- 20 May 22
Hats off to Harry. He may be knocking around in his Nan’s pearls and jumper – and the blouse she wore to the last coronation on the cover of this - but at least he’s making an effort, and it’s an effort infinitely preferable to the blokey, everyman, nice guy, just-one-of-us persona that pop stars should never have. They’re supposed to be different, or else what’s the point?
Were One Direction any use? Not from what I remember blasting through my daughter’s bedroom door. (“You could have gone back and listened” – Ed. That’s right, I could have.) I did, however, nod appreciatively when that same daughter played me his rather excellent ‘Sign Of The Times’ single. She then played the rest of 2017’s imaginatively titled Harry Styles album. That sounded pretty good too. Sales figure indicate I wasn’t the only one who thought so.
2019’s Fine Line had ‘Watermelon Sugar’ on it and there was no arguing with that, or stopping the finger tapping on the steering wheel when it came on the car radio. In 2022 Styles is so massive – two nights in Wembley stadium and a sold-out Aviva gig coming up next month - that Harry’s House, either named for his doubtless palatial gaff or half a track on Joni Mitchell’s The Hissing Of Summer Lawns, would have to be an awful pile of muck not to keep the ball rolling.
It's far from that. Some of it, like ‘Keep Driving’, ‘Satellite’, which, to be fair, does try to ‘drop a beat’ somewhere around the three-minute mark, ‘Boyfriends’ or ‘Love Of My Life’, does drift by in a wallpapery, hook-free fashion; but never mind, Styles is canny enough to stuff all that down the back of the record. When Harry's House is good, it’s pretty good.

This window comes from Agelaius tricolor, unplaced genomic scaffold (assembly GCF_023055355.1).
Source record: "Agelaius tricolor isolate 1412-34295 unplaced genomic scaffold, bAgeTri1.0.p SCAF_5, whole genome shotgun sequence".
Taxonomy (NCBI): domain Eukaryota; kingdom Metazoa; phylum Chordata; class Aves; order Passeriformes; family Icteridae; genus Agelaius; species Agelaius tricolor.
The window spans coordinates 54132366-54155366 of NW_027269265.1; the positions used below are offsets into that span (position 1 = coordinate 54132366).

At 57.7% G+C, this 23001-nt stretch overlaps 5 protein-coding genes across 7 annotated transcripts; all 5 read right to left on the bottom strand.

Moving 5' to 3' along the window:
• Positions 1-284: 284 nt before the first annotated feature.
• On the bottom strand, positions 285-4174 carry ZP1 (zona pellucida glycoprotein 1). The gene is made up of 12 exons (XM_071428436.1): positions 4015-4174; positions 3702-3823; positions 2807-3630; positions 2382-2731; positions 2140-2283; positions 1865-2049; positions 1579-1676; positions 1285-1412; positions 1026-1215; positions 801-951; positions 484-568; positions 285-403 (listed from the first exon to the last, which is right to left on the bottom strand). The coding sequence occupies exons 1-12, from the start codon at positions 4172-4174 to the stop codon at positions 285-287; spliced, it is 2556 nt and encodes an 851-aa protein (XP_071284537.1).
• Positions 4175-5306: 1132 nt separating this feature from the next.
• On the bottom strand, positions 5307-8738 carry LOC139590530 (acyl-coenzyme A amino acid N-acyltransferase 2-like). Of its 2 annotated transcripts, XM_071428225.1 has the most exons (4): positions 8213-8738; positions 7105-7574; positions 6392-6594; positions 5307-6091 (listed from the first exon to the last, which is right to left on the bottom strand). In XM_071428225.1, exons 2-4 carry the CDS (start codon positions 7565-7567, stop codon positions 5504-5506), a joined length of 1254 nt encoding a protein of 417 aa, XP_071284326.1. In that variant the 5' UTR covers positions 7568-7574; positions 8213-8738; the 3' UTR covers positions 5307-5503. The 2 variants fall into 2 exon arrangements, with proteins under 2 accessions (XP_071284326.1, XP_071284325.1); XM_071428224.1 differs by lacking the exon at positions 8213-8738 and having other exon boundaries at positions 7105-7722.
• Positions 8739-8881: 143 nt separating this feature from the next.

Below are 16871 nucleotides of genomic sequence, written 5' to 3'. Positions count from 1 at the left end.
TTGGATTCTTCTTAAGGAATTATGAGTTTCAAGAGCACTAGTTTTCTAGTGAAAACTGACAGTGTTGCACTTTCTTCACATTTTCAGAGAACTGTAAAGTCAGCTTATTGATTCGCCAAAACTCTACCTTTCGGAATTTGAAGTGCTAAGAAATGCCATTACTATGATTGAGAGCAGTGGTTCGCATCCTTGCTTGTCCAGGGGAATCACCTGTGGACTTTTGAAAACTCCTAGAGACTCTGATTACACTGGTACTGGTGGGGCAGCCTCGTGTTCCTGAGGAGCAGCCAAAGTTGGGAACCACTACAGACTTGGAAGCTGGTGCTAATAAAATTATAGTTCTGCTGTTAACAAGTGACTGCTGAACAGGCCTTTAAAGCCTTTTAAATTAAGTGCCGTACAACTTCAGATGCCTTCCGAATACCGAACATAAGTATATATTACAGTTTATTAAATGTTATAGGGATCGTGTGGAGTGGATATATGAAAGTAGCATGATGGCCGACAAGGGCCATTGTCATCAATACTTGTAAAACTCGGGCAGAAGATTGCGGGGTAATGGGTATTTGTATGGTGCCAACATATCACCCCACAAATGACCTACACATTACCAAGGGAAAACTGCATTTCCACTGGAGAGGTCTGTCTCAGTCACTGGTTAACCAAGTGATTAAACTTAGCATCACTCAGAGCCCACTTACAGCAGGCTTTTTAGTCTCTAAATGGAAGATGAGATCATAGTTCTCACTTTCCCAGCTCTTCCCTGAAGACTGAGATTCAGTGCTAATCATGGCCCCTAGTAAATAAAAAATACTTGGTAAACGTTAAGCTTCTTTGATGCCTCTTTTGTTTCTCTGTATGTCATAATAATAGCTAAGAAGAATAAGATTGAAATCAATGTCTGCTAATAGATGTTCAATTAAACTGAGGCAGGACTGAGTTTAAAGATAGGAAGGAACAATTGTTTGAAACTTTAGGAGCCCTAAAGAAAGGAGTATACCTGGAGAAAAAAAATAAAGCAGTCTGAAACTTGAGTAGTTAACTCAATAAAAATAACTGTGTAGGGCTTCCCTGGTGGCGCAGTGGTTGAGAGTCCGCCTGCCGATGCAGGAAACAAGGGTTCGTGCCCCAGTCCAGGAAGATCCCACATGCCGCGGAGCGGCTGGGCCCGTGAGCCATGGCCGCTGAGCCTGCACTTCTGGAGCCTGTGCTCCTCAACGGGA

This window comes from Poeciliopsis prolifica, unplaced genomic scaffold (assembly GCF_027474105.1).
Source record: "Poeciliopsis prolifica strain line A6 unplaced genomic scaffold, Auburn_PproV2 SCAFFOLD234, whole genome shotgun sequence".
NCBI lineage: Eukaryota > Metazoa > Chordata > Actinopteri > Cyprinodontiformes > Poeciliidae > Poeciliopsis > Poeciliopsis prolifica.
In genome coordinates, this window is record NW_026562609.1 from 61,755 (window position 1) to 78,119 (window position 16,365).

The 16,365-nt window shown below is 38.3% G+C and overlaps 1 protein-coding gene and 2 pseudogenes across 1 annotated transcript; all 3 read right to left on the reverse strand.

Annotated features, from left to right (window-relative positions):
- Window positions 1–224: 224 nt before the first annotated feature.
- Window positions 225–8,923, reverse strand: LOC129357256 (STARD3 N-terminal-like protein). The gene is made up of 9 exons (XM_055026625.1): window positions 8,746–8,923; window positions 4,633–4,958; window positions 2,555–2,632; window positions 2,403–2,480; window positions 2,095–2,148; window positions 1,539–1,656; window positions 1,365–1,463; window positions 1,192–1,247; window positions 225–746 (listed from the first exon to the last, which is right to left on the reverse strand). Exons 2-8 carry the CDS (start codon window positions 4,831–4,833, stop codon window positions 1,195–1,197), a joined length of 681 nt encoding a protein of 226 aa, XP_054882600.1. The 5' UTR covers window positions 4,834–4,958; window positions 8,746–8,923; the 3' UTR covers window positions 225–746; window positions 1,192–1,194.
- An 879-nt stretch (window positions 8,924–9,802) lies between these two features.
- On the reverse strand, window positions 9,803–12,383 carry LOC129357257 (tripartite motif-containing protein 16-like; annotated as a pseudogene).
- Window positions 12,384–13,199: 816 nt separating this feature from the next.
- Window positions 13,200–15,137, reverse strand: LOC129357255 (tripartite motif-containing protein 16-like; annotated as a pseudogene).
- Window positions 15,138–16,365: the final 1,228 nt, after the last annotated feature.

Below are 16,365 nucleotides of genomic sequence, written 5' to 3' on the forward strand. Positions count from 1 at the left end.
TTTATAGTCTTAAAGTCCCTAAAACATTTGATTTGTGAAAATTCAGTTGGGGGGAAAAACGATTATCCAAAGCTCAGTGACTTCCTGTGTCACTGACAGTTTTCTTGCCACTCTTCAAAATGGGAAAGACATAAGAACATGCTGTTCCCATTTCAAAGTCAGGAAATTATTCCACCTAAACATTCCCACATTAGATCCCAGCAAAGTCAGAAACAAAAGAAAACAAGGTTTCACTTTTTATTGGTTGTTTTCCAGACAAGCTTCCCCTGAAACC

The horns kick rubbery-bass driven opener ‘Music For A Sushi Restaurant’ into technicolour and, while it’s not the greatest song ever written, the bounce of ‘Late Night Talking’ might attract people of a certain age – my age – back to the dance floor they haven’t visited in decades. There’s a pleasingly steady throb to ‘Grapejuice’ as Style’s voice – hardly opera’s loss – intones something about buying flowers for you in 1982, which reminds me, ‘As It Was’ is, as a pal of mine pointed out, appropriately named because it’s as it was when A-ha first recorded it in 1984. It certainly owes ‘Take On Me’ a few bob, but if you’re going to 'borrow' something…
Best of all, probably, is ‘Cinema’, which may have a Daft Punk record back in its flat, specifically the one where they tried to cop a bit of Chic’s groove. If he’s looking for the next single, here it is. ‘Daydreaming’, a cut that cries out for roller-skates beneath a mirrorball, is a good bet too.
Reviews don’t really matter to a record like this. Advance copies were only sent to a select few media outlets - "Tell that hack to get out of the scratcher if he wants to hear it!" - because it's impervious to critical opinion. You’re either in Styles' camp and you had Spotify open and waiting at midnight, or you aren’t and you didn’t. The in-no-way-terrible Harry’s House isn’t going to alter that much either way. It might not change the world, but you can be fairly sure it’s going to take it over for a while, and we've all been in tighter fixes than that.
- Live Review
- 04 Jul 22